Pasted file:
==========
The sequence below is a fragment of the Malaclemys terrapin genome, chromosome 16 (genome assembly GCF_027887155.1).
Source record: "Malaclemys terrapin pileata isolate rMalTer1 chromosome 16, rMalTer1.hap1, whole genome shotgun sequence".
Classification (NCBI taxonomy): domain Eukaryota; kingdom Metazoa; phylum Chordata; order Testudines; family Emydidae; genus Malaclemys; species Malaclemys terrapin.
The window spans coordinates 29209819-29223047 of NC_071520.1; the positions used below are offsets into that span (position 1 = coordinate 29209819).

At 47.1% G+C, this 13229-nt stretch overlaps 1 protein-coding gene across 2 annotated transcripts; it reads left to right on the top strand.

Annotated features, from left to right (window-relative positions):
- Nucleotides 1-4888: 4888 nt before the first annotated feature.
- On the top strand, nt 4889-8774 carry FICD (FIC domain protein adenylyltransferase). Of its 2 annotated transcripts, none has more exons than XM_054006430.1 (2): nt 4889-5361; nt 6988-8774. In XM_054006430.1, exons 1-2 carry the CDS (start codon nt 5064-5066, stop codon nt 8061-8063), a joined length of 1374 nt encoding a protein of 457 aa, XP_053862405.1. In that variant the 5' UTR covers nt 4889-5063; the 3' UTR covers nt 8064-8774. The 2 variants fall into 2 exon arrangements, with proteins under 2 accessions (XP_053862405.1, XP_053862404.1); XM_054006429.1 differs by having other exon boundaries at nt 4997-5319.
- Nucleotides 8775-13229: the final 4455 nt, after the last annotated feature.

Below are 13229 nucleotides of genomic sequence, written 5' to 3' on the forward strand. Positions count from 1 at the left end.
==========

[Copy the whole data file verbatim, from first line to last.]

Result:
The sequence below is a fragment of the Malaclemys terrapin genome, chromosome 16 (genome assembly GCF_027887155.1).
Source record: "Malaclemys terrapin pileata isolate rMalTer1 chromosome 16, rMalTer1.hap1, whole genome shotgun sequence".
Classification (NCBI taxonomy): domain Eukaryota; kingdom Metazoa; phylum Chordata; order Testudines; family Emydidae; genus Malaclemys; species Malaclemys terrapin.
The window spans coordinates 29209819-29223047 of NC_071520.1; the positions used below are offsets into that span (position 1 = coordinate 29209819).

At 47.1% G+C, this 13229-nt stretch overlaps 1 protein-coding gene across 2 annotated transcripts; it reads left to right on the top strand.

Annotated features, from left to right (window-relative positions):
- Nucleotides 1-4888: 4888 nt before the first annotated feature.
- On the top strand, nt 4889-8774 carry FICD (FIC domain protein adenylyltransferase). Of its 2 annotated transcripts, none has more exons than XM_054006430.1 (2): nt 4889-5361; nt 6988-8774. In XM_054006430.1, exons 1-2 carry the CDS (start codon nt 5064-5066, stop codon nt 8061-8063), a joined length of 1374 nt encoding a protein of 457 aa, XP_053862405.1. In that variant the 5' UTR covers nt 4889-5063; the 3' UTR covers nt 8064-8774. The 2 variants fall into 2 exon arrangements, with proteins under 2 accessions (XP_053862405.1, XP_053862404.1); XM_054006429.1 differs by having other exon boundaries at nt 4997-5319.
- Nucleotides 8775-13229: the final 4455 nt, after the last annotated feature.

Below are 13229 nucleotides of genomic sequence, written 5' to 3' on the forward strand. Positions count from 1 at the left end.